Investing in things that last

Quality products cost more upfront but they last longer, typically making them a wise investment, Hamm writes. While that may be a great philosophy for buying products, it’s also a powerful philosophy in other aspects of life.

Matt Rourke/AP/File
Pedestrians with shopping bags cross a street in Philadelphia.

As I’ve mentioned before on The Simple Dollar, Sarah and I have a “buy it for life” approach (the post is really worth reading if you’re interested in the details) when we replace items around the house. We vastly prefer items that will simply do their job over and over and over and over without needing to be replaced or fixed with any sort of regularity.

The drawback of this approach is that it requires an investment up front. Products that last are not cheap.

You can buy cheap pots and pans at the store and they warp in a year or two. If you invest in cast iron, particularly enameled cast iron, and spend the time to season non-enameled cast iron, it will last practically forever.

You can buy cheap umbrellas that break after a few dozen uses. On the other hand, if you buy an umbrella with a lasting guarantee and good mechanisms, like a Davek, it will be around for many years, even if it costs as much as five times your normal umbrella. 

I can go on and on with these kinds of things – clothing, kitchen items, etc. – but the idea is clear. We want to invest our money on things that won’t break again any time soon. That way, the things we have are reliable and reusable and we’re not dealing with another replacement cycle in a year or two.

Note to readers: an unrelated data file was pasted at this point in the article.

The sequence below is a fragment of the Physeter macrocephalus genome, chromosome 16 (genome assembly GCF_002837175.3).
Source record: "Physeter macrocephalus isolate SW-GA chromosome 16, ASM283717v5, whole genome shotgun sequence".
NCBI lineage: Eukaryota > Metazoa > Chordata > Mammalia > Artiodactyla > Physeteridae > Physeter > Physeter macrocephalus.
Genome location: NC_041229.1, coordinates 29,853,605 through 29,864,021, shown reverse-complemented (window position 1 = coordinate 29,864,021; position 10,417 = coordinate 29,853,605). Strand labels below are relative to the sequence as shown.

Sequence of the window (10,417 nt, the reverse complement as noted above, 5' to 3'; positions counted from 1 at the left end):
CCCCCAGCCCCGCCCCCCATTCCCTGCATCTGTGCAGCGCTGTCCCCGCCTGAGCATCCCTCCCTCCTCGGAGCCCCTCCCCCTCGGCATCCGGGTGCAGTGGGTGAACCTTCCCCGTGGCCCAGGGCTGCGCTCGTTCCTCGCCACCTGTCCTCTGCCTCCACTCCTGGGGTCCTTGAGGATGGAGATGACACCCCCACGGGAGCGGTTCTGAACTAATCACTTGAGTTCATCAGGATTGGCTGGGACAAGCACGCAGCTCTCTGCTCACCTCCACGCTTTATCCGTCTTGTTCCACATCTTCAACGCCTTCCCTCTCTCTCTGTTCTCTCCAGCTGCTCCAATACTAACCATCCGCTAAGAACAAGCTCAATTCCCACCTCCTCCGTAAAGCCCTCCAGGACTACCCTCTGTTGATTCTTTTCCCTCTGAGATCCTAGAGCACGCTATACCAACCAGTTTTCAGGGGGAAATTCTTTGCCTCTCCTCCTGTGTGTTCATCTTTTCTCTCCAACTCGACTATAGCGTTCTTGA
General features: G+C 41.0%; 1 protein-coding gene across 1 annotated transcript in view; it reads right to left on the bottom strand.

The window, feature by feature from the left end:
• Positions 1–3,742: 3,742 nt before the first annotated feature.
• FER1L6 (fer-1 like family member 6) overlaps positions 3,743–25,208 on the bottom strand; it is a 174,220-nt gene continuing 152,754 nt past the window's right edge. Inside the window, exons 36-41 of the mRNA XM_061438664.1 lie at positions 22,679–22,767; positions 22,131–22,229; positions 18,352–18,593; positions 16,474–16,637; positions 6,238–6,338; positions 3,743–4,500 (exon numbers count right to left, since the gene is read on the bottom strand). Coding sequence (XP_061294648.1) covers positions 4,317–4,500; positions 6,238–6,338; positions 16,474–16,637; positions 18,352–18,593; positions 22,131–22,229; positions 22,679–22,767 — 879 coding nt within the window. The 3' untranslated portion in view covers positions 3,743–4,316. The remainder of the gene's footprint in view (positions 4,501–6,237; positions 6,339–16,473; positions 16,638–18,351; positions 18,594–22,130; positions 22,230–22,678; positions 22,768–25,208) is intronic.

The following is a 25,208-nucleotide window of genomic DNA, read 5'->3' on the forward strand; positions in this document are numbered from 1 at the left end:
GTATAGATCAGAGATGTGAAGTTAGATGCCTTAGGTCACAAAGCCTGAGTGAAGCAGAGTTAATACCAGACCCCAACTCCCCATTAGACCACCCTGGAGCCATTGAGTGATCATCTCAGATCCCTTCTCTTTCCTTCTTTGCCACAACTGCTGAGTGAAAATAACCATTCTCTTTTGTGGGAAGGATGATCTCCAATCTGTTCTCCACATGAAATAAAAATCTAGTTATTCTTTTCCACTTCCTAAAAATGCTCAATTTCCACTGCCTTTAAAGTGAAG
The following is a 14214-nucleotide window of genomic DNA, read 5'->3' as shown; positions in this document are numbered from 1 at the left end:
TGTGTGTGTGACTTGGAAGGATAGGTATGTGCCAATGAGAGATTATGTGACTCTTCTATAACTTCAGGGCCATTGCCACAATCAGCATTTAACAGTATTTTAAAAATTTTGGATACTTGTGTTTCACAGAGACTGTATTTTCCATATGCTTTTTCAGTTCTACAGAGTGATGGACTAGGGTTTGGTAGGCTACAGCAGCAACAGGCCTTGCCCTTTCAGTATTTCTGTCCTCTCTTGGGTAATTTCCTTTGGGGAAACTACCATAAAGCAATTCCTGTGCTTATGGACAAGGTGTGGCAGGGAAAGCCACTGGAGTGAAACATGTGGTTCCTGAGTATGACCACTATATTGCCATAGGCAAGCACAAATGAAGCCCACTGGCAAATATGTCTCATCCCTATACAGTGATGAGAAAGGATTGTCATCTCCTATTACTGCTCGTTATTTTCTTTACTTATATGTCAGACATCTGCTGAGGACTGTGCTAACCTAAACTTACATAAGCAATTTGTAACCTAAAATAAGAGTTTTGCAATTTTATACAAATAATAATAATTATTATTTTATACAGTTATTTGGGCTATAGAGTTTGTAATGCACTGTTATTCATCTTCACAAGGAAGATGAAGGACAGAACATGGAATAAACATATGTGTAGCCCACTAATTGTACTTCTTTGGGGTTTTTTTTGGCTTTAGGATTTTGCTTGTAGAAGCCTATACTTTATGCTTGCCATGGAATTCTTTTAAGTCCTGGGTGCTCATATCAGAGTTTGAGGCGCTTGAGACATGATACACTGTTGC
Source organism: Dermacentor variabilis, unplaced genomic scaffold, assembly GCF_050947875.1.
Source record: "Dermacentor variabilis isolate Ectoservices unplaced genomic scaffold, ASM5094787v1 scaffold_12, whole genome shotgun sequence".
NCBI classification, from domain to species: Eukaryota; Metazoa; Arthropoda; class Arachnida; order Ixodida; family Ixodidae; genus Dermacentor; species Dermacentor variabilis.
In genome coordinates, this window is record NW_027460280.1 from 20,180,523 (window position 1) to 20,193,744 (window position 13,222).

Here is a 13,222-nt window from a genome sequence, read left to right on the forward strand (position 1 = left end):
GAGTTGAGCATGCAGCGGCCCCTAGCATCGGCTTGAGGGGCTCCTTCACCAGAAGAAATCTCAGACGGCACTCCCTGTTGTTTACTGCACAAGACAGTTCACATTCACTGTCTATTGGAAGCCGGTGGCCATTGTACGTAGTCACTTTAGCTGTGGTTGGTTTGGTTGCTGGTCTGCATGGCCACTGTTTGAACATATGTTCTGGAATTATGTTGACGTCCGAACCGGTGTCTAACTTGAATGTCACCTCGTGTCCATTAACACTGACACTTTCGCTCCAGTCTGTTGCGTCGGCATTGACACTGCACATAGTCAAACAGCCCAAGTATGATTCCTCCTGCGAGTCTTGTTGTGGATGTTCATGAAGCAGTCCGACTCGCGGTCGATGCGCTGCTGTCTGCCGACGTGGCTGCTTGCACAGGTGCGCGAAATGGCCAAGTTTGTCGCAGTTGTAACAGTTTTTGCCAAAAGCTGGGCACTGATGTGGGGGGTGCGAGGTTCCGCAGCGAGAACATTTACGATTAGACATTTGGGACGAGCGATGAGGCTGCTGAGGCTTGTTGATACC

While that may be a great philosophy for buying products, it’s also a powerful philosophy in other aspects of life.

Relationships, for example, are things that can either be very quick and transient or they can last and last. A friend of mine once said that “relationships can last a moment, a season, or a lifetime.” The longer a friendship lasts, the more work it takes up front.

Professional standing is something that can be built into something impressive over time or it can just be the result of doing your nine to five job and not asking questions. The greater and longer-lasting your professional standing, the greater the investment of time and effort.

The same thing is true of community standing – if you put no effort into it, you won’t be noticed in the community. If you want to be a community leader, you have to put in the time to get there.

There are always times in our lives when we simply want to be able to rely on things that are solid.We need the stability of things that work, whether they’re the tools in our kitchen or the relationships in our lives.

If we don’t put in the expense during the good times to build those things up, then they won’t be reliable when the bad times come.

As with buying something for life, we don’t initially see the rewards for it.

If I buy an umbrella that’s intended to last for life, it’s going to work more or less like a cheap umbrella for the first year or two. I’ve invested more in it, but I don’t see the proceeds.

The difference is that at some point in the relatively near future, the umbrella I invested less in will stop working and I’ll have to buy a different one.

I don’t see the rewards initially for that greater investment. Instead, they come subtly over the long haul.

That same idea applies to relationships and community standing and professional standing. You put in the time and effort now and you don’t really see anything immediately for your extra time and effort. In fact, you rarely see a direct connection ever.

Instead, over time, you see lots of little things happening that you may or may not connect to your choices. You’ll be passed over on a round of layoffs. Someone out of the blue will speak up on your behalf. A friend will pop up and help you when you need it.

The things that last are the things you invest in. Not just with money, but with time and energy and focus and care.

The post The Things That Last appeared first on The Simple Dollar.

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